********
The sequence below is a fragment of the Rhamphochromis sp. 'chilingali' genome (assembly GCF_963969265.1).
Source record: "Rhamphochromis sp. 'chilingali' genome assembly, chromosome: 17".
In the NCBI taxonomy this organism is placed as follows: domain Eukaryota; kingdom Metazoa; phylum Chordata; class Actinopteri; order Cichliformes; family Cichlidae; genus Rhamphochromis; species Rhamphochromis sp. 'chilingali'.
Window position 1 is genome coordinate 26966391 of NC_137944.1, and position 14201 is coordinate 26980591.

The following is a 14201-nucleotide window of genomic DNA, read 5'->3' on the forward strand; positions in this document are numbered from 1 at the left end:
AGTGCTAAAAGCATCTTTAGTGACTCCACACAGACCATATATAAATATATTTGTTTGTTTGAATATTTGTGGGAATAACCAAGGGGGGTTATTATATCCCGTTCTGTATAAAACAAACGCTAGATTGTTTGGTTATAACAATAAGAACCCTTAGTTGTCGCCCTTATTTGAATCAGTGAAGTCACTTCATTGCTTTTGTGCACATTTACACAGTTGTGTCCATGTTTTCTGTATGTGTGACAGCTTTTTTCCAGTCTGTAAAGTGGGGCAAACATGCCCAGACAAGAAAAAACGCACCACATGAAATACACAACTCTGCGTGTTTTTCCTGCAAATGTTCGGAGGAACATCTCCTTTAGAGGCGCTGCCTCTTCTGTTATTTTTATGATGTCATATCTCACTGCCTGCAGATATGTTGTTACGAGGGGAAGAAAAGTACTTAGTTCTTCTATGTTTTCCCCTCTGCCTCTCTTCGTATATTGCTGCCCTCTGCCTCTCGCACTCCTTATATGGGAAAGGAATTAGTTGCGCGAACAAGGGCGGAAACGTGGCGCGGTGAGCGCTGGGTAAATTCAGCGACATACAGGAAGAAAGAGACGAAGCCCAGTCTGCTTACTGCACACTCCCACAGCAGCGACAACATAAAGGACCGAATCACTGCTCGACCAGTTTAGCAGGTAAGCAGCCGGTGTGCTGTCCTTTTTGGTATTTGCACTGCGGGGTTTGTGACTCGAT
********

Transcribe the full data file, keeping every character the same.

The sequence below is a fragment of the Rhamphochromis sp. 'chilingali' genome (assembly GCF_963969265.1).
Source record: "Rhamphochromis sp. 'chilingali' genome assembly, chromosome: 17".
In the NCBI taxonomy this organism is placed as follows: domain Eukaryota; kingdom Metazoa; phylum Chordata; class Actinopteri; order Cichliformes; family Cichlidae; genus Rhamphochromis; species Rhamphochromis sp. 'chilingali'.
Window position 1 is genome coordinate 26966391 of NC_137944.1, and position 14201 is coordinate 26980591.

The following is a 14201-nucleotide window of genomic DNA, read 5'->3' on the forward strand; positions in this document are numbered from 1 at the left end:
AGTGCTAAAAGCATCTTTAGTGACTCCACACAGACCATATATAAATATATTTGTTTGTTTGAATATTTGTGGGAATAACCAAGGGGGGTTATTATATCCCGTTCTGTATAAAACAAACGCTAGATTGTTTGGTTATAACAATAAGAACCCTTAGTTGTCGCCCTTATTTGAATCAGTGAAGTCACTTCATTGCTTTTGTGCACATTTACACAGTTGTGTCCATGTTTTCTGTATGTGTGACAGCTTTTTTCCAGTCTGTAAAGTGGGGCAAACATGCCCAGACAAGAAAAAACGCACCACATGAAATACACAACTCTGCGTGTTTTTCCTGCAAATGTTCGGAGGAACATCTCCTTTAGAGGCGCTGCCTCTTCTGTTATTTTTATGATGTCATATCTCACTGCCTGCAGATATGTTGTTACGAGGGGAAGAAAAGTACTTAGTTCTTCTATGTTTTCCCCTCTGCCTCTCTTCGTATATTGCTGCCCTCTGCCTCTCGCACTCCTTATATGGGAAAGGAATTAGTTGCGCGAACAAGGGCGGAAACGTGGCGCGGTGAGCGCTGGGTAAATTCAGCGACATACAGGAAGAAAGAGACGAAGCCCAGTCTGCTTACTGCACACTCCCACAGCAGCGACAACATAAAGGACCGAATCACTGCTCGACCAGTTTAGCAGGTAAGCAGCCGGTGTGCTGTCCTTTTTGGTATTTGCACTGCGGGGTTTGTGACTCGAT